A third embodiment of this invention essentially the same as that of FIG. 4 is of an annular or toroidal shape, the anode 21a being formed into a circle or doughnut shape in which the ends 46 merge. In this embodiment, the anode 21a would appear as a doughnut having a hollow annular interior, the cathode a and the grid 22a having similar shape thereinside. In this case, there would be no closed ends on any of these electrodes; however, in cross-section the structure would appear almost exactly as shown in FIG. 1. In this geometry, the cathodes 29a would be located adjacent to anode 21a but outside of anode 22a. The operation would be essentially the same as already described.
In a working embodiment of this invention as shown in FIG. 3, various of the components are of the following dimensions, these being given by way of example only since such dimensions may be changed without departing from the concept of this invention:
Inches Anode 21 diameter 6 Ion cage 22 diameter 4 /2 Cathode 20 diameter 1 /2 While there have been described above the principles of this invention in connection with specific apparatus, it is to be clearly understood that this description is made only by Way of example and not as a limitation to the scope of the invention.
What is claimed is:
1. Apparatus for generating fusion reactions comprising anode means, cathode means inside said anode means, ion-source means spaced from and disposed between said anode and cathode means, said cathode means defining a volume centrally located with respect to all of said anode, ion-source and cathode means, said volume being free of tangible structure, means for applying potentials to said anode, ion-source and cathode means for establishing a first electric field in the first space between said anode and ion-source means and a second electric field in the second space between said ion-source and said cathode means, said ion-source means being of positive potential with respect to said anode and cathode means, said second electric field being of sufficient magnitude to impart fusion-reacting energies to particles of positive charge introduced into said second space, both said ionsource and cathode meansbeingpermeable to charged particle and gas fiow, means providing electrons in said second space adjacent to said ion-source means which ionizes neutral gas therein, means including said anode, ion-source and cathode means for focusing ions inside said ion-source means toward the center of said volume, and means for introducing into and controlling amounts of gas into said first space.
2. The apparatus of claim 1 in which said anode, said ion-source and cathode means are of circular shape in cross-section and concentrically positioned with respect to each other.
3. The apparatus of claim 2 in which said anode means is essentially a solid hermetically sealed metallic shell, and each of said ion-source means and said cathode means is a self-supporting conductive electrode having a multiplicity of openings therein through which gas and ions may freely flow.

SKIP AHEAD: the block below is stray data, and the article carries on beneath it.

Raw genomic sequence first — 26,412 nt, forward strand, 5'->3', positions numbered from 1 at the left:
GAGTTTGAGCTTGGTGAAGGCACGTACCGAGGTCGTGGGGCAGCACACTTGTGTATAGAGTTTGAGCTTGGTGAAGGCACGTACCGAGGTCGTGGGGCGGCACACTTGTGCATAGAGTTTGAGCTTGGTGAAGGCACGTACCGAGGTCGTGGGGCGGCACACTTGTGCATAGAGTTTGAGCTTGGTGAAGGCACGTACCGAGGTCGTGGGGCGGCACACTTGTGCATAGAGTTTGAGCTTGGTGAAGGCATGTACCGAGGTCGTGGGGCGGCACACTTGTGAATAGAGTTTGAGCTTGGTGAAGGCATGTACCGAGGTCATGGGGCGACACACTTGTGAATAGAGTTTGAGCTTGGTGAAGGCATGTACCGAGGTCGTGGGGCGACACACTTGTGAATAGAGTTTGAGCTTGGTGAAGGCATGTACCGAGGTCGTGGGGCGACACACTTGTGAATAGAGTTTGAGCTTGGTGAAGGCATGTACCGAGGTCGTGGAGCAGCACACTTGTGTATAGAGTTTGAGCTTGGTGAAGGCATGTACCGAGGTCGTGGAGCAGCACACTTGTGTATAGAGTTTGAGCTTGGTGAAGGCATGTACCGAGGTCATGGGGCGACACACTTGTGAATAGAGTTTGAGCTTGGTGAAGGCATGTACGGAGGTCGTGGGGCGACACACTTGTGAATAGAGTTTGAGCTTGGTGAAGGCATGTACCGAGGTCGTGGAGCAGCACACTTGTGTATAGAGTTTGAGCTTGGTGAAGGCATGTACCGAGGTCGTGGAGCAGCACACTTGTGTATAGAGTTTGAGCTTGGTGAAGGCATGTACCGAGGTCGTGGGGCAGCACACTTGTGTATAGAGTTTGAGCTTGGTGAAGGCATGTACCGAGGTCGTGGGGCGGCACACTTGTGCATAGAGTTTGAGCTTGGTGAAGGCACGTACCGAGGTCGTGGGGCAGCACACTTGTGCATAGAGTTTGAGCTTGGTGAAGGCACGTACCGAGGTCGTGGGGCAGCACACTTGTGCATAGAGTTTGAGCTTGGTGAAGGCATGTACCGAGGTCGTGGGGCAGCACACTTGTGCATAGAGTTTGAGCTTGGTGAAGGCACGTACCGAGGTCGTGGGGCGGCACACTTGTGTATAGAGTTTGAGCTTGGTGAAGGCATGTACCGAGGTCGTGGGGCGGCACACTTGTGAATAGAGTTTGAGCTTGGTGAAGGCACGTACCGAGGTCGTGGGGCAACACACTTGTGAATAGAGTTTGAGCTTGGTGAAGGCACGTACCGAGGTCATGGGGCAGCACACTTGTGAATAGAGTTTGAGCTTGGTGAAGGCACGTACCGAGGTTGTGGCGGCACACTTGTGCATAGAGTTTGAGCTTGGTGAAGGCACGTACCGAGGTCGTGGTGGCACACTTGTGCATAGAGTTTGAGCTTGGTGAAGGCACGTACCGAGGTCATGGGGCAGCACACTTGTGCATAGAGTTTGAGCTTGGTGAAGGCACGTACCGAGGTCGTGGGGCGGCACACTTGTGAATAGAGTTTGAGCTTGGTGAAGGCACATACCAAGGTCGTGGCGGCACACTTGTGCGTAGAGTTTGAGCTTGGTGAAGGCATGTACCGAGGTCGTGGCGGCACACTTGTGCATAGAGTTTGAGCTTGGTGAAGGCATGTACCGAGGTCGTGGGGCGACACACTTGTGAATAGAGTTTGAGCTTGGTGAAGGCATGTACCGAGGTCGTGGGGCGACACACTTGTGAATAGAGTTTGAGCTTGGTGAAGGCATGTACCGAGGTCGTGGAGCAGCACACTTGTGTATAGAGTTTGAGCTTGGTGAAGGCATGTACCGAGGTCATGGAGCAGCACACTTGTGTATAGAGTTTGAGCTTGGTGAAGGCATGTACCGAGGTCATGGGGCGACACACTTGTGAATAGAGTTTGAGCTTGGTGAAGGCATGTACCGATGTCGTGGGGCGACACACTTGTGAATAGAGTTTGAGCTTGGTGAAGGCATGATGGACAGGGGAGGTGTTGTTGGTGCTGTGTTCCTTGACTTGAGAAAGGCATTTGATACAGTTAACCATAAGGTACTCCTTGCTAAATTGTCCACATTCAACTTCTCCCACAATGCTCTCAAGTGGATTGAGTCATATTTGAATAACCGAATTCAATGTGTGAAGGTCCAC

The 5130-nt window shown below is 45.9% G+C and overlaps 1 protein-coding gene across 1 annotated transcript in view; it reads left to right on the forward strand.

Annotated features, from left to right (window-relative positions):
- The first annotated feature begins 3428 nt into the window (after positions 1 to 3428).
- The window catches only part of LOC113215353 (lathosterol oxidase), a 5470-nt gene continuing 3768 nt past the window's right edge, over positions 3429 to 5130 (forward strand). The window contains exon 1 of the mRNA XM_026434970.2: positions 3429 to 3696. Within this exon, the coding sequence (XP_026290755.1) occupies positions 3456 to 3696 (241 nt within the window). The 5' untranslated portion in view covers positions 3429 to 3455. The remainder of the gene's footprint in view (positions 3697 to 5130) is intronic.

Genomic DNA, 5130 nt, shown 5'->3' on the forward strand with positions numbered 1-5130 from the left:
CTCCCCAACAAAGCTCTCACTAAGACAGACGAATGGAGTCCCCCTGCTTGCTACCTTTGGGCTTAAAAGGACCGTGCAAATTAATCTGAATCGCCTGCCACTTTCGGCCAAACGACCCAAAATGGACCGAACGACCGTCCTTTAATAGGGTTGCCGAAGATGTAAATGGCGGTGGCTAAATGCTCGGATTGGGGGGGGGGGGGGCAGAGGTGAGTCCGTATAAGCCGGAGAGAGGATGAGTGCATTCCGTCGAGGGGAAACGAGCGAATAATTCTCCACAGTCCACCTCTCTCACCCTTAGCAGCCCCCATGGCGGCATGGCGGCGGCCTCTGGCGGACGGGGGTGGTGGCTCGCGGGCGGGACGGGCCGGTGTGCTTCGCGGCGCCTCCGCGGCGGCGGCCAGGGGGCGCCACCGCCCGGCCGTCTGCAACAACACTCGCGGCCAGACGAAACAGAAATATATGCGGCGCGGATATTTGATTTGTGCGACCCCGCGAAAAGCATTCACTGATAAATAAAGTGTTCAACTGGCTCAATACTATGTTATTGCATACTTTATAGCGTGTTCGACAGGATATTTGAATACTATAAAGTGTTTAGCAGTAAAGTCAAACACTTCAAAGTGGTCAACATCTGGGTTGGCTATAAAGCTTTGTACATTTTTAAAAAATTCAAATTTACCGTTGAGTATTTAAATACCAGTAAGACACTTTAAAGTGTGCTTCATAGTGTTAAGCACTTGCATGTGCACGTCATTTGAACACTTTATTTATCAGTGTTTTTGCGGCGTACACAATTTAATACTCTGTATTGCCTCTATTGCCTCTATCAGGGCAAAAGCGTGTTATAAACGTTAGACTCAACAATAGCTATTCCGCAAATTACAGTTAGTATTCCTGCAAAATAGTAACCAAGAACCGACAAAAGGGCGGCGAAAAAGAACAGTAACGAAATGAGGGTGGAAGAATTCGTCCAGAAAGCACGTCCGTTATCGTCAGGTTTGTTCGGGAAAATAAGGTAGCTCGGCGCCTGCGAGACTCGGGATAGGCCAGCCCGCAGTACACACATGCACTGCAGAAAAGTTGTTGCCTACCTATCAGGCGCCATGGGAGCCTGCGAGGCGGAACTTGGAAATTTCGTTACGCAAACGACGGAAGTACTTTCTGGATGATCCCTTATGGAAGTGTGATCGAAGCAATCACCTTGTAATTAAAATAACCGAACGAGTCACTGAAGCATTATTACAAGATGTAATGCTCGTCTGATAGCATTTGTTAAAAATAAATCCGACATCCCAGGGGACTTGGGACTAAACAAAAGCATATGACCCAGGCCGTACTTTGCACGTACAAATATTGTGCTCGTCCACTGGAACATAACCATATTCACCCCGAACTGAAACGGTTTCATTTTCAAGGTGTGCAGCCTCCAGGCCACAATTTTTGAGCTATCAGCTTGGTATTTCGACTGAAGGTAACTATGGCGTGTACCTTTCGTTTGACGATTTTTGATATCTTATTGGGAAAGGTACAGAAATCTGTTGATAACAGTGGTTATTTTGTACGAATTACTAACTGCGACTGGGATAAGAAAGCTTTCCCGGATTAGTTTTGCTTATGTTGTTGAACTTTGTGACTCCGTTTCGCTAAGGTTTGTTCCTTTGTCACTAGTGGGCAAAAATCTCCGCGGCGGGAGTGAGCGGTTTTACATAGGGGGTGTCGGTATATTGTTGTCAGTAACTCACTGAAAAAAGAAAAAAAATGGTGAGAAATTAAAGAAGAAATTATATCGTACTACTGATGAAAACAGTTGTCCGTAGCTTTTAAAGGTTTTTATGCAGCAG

4. The apparatus of claim 3 in which said electron means is a thermionic cathode disposed in said first space adjacent to said ion-source electrode, whereby electrons emitted by said thermionic cathode are attracted toward said ion-source electrode instead of said anode shell.
5. The apparatus of claim 4 in which said anode shell and said electrodes are spherically shaped, said thermionic cathode is of annular shape and concentrically dis posed about a diameter of said anode shell, said thermionic cathode having two supply leads of which one is grounded to said anode shell and the other passes through the latter in hermetically sealed insulated relation.
6. The apparatus of claim 5 in which said electrodes are each fabricated of wires spaced apart and interconnected so so to provide a foraminous structure in which the openings have dimensions about one-fifth the diameter of the particular electrode, said anode shell having a vacuum pump connection by means of which the anode shell can be evacuated and controlled quantities of gas can 'be admitted thereto.
7. The apparatus of claim 4 in which said anode shell and said electrodes are cylindrically shaped, the opposite ends of each of said anode shell and said electrodes being hemispherically shaped, there being two such thermionic cathodes which are of annular shape, these cathodes being coaxial with respect to the axis of said anode shell with one at each end of said ion-source electrode.
8. The apparatus of claim 7 in which said electrodes are each fabricated of wires spaced apart and interconnected so as to provide a foraminous structure, and means for focusing electrons emitted by said thermionic cathodes toward said ion-source electrode in the portion thereof which is cylindrical.
9. The apparatus of claim 8 in which the length of the diameter of said thermionic cathodes is between the lengths of the diameters of said ion-source and cathode electrodes, said focusing means including a focusing cylinder disposed coaxially inside each thermionic cathode.
References Cited UNITED STATES PATENTS 6/1966 Farnsworth 1761 6/1968 Farnsworth 1761